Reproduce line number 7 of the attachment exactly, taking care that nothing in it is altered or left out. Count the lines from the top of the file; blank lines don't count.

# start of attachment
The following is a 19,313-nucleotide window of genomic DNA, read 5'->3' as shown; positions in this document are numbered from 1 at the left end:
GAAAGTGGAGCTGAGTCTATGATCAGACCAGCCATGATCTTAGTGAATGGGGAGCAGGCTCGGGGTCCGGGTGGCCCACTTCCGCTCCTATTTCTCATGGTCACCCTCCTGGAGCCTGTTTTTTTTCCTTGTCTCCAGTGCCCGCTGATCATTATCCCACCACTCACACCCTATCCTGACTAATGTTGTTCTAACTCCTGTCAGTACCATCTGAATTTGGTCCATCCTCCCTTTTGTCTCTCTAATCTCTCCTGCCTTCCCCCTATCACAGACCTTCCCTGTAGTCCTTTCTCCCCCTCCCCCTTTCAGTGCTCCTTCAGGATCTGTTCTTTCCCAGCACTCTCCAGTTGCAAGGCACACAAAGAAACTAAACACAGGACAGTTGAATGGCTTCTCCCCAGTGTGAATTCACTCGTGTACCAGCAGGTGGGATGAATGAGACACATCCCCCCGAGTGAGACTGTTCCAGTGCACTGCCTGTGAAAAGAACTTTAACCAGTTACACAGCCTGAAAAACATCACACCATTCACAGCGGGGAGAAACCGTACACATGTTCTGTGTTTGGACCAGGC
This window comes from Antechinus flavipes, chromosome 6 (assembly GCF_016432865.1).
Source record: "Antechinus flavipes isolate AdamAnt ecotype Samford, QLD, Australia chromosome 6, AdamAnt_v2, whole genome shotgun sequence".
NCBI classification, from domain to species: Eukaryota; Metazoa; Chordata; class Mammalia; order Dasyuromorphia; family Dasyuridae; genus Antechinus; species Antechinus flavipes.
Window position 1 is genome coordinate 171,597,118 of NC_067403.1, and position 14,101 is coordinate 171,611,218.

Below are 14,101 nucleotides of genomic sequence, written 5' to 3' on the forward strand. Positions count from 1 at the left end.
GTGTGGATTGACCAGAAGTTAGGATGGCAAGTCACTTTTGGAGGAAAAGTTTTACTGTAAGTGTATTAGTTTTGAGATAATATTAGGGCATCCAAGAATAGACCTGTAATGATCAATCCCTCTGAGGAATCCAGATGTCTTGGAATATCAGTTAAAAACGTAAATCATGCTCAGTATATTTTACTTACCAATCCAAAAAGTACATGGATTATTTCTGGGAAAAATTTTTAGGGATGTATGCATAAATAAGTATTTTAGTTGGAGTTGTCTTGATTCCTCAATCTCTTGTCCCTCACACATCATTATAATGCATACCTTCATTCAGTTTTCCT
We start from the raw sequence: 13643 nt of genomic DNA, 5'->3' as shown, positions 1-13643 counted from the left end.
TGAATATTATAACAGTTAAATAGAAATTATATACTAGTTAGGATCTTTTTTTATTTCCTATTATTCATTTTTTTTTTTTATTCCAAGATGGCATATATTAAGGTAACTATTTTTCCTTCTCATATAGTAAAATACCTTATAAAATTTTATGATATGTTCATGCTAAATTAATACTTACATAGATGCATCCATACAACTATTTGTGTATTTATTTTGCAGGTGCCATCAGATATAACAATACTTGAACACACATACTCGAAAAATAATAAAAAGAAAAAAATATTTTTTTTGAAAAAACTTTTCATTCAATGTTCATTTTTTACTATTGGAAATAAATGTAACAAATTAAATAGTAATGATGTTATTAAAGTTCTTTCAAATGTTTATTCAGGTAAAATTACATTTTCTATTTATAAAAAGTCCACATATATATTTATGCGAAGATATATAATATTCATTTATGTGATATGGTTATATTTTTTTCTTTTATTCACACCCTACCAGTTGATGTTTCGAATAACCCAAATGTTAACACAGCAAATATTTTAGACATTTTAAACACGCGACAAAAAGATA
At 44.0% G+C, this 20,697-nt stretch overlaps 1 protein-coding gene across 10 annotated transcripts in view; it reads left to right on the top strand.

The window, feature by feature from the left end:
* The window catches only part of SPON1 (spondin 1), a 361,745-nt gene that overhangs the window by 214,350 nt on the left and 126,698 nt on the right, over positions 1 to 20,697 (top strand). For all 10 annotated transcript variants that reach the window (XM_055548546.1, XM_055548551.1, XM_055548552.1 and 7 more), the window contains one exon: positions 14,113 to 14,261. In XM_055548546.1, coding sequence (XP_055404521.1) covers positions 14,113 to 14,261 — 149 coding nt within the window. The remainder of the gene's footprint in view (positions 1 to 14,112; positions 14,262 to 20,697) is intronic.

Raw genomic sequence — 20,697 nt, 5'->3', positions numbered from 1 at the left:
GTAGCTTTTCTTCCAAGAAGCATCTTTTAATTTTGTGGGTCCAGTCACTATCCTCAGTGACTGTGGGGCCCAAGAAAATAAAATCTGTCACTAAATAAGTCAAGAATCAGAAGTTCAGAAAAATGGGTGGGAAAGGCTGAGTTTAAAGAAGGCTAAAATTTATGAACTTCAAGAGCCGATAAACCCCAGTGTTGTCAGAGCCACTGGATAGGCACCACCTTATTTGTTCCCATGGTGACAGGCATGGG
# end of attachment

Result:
Below are 14,101 nucleotides of genomic sequence, written 5' to 3' on the forward strand. Positions count from 1 at the left end.